If you have children, they are likely going to make working from home a challenge. If you have a partner or other help available to take care of your kids, make sure you set clear expectations of your work hours and whether or not you can be interpreted. As previously mentioned, it would be helpful to have a system to indicate when you are on a call or video conference. Noise canceling headphones or playing music in your office will help prevent outside noise from becoming a distraction.

If you do not have anyone dedicated to watch your children, there are a few options for successfully getting work done. It might be that your spouse or partner is also working from home. In this instance, try working in shifts. Trade off three or four hours at a time throughout the day. Take a look at your schedules for the day and find out what times you and your partner need to be working. This will allow you to switch on and off at beneficial times. It might help to get a bulk of your work done very early in the morning or after bedtime at night. It is undoubtedly exhausting but it can help balance work and family.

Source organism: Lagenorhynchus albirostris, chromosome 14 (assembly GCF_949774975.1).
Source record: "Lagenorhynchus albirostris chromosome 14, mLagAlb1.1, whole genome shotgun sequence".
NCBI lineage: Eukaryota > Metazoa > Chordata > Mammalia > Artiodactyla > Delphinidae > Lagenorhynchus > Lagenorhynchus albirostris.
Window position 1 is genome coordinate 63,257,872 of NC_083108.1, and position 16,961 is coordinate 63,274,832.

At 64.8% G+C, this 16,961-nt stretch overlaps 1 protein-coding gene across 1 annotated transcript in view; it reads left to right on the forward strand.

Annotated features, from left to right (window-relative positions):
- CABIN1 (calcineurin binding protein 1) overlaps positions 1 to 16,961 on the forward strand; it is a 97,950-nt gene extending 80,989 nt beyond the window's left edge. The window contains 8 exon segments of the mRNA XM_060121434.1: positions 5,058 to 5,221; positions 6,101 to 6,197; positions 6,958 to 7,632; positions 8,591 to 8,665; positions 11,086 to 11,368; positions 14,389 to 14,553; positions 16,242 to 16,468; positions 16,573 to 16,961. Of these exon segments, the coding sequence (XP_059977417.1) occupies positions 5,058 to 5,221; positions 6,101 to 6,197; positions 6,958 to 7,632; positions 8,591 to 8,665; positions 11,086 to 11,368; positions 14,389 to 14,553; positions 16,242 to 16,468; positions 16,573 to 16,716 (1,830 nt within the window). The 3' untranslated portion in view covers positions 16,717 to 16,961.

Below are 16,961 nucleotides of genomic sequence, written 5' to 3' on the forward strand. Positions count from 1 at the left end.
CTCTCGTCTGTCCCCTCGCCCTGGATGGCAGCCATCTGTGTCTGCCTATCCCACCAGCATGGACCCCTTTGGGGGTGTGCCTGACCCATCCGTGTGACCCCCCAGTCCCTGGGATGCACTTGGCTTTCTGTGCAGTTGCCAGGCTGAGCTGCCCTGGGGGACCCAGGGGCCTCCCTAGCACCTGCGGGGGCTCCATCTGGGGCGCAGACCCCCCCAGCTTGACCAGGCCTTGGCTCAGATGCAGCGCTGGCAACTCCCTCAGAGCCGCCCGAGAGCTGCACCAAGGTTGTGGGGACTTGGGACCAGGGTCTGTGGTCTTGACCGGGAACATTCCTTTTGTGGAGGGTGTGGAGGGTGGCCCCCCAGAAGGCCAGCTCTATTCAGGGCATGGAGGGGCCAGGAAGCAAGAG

If you're on your own with your children, it's important to let clients and colleagues know that your conversations may be interrupted. Make it clear that you are parenting and working at the same time and do the best that you can. Understand that your kids are going through an adjustment as well and try not to get frustrated or be too hard on them. No matter what age they are, they're dealing with a lot of emotional, mental, and physical stress. 

Children tend to be most excited for schoolwork and other distractions in the beginning of the day. Take advantage of this by getting as much work done in the morning as possible.  When they've hit their limit on learning and quiet play, let them have a snack or some extra screen time while you get through what you need to do.

Even if you haven't finished everything you wanted for the day, when your workday is over, shut down for a little while. Get your kids outside for a walk or a bike ride. You may have more work to complete later on, but for a little while, be sure to put your family first.